Day 19: Have you ever read a self-help book or a book related to psychology? What is your opinion on them? If you have read them do you have a favorite?
The week I was checked out of the hospital I worked to learn everything I could about my “issues” and illnesses; particularly suicide. Who does this? Why do they do this? What did they do before they decided to end it? I had to know all I could. I didn’t understand what led me here and I wanted to make sure I didn’t end up there again. I was both fascinated and horrified by what I had done. I was terrorized by how I still felt.
I discussed websites I searched in my last blog as that was the easiest to access the moment I was settled in my parent’s home with my children. But I also raided the library and Amazon.com and had many books piled on my bedside table and I read every single one. They gave me something to focus on aside from my own failures. I became obsessed with my own morbidity. The thoughts of death that comforted me in weeks/months/years preceding my attempt had been replaced by a need to understand how someone could overcome their basic instinct to protect yourself and instead, feel so overwhelmed by a depression so intense one would turn to self-murder.
Some of the books I read first where: A Legacy of Madness by Davis; Night Falls Fast by Kay Jamison; The Savage God: A Study of Suicide by Alvarez; An Unquiet Mind also by Jamison; Born to Be Perfect by Raghavan; Half in Love by Linda Gray Sexton; Every Love Story is a Ghost Story (Bio of David Foster Wallace) by D.T. Max; and my personal favorite…Lipstick and Thongs in the Loony Bin by Courtney Walsh (actually, this one left me a little disappointed; it was quite shallow and sophomoric but the name was genius!) I also read peer reviewed studies listed under the American Psychological Association and information on new treatment ideas and medications; I found the Royal Australian College of General Practitioners had some interesting papers; There were some online classes for medical students on depression and suicide and also Emergency Room procedures describing how to identify and treat the mentally ill and suicidal patient.
Then I became interested in writers who were suicidal and depressed and wanted to understand their thoughts so I read: The Bell Jar by Plath; Infinite Jest by David Foster Wallace; A Farewell To Arms by Hemingway; The Complete Poems by Anne Sexton; The Collected Poems by Plath; The Years by Virginia Woolf; The Complete Short Stories by Hemingway along with a few others I might have forgotten.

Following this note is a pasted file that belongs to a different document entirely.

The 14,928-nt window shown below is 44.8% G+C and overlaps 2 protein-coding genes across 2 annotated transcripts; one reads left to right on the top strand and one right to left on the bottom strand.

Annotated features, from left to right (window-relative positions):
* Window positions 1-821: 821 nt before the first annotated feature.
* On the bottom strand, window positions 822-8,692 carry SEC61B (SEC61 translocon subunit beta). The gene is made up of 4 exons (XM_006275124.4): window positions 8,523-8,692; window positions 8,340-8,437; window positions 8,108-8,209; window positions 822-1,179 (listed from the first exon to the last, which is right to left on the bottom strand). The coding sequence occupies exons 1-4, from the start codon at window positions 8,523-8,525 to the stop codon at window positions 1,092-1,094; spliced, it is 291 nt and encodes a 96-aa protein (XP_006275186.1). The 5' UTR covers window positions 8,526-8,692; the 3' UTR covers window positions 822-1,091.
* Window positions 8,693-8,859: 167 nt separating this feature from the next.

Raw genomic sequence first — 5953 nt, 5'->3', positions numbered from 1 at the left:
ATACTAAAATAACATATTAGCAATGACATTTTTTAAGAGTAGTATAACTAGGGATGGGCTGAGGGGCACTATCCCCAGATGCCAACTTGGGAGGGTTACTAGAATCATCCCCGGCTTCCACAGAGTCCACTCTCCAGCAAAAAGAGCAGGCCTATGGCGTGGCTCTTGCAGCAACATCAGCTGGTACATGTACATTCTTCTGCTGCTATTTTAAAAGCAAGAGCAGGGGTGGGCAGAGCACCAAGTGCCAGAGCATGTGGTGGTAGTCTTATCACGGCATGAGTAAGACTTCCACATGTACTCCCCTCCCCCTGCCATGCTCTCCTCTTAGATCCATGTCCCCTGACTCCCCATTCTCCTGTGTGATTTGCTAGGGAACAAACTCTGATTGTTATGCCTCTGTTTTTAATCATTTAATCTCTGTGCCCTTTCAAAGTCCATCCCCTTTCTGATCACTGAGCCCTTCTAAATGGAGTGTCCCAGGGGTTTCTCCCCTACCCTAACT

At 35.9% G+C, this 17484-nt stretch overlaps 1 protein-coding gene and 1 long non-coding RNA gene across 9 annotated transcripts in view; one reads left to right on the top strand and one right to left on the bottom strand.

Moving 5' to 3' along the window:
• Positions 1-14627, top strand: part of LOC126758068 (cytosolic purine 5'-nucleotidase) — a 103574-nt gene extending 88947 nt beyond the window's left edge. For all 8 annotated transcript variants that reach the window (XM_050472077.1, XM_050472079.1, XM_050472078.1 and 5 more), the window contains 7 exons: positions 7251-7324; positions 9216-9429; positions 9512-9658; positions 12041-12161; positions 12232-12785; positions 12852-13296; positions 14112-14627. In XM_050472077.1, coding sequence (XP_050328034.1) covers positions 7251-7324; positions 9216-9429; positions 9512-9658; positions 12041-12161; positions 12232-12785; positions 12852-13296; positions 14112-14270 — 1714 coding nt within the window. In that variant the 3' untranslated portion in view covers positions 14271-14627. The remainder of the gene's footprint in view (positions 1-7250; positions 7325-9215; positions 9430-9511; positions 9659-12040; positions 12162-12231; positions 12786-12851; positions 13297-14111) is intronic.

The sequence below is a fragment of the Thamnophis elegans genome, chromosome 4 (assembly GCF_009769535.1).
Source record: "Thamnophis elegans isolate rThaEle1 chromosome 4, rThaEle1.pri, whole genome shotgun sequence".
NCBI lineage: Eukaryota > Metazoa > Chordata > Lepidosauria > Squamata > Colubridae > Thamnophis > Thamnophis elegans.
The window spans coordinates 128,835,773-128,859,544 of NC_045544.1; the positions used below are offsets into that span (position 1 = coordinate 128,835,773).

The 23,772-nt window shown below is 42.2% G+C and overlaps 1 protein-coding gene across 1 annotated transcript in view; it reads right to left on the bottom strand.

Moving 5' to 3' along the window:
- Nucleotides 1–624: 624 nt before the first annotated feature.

There have also been all of the podcasts I have found: Dr. Drew; The Healthy Mind with Dr. Zafirides; The Mental Illness Happy Hour; Madness Radio (which seems to just push a non-medicated agenda on its listeners); Speaking of Psychology; Psychiatry Today; My Three Shrinks; The Dr. Decker Weiss Show; Psychiatric Times Podcast Series…and there are a few more but this is getting embarrassing.
I am reading a book now one of my friends/associates let me borrow called ‘Brain on Fire’ by Cahalan that has been very interesting so far also.
Some of these have made me sad, many left me with questions and a few made me angry but I do feel like I have a broader knowledge of what I am dealing with now. Of course, I will continue to read, listen and learn because I like to….No NEED to know all I can about anything that controls me. Or that I feel has any overwhelming power. It doesn’t so much anymore. But I’d like to keep it that way, or at least know a little about the boogeyman that is haunting me from time to time. Knowing I’m not alone and that I have survived what others were not able to has helped some. In learning about myself and the illness I don’t think it is because I am any stronger than they were, I was just lucky enough to have been given a second chance by circumstances or a divine intervention or a combination of the two. I do not intend to waste that.
Back to reading…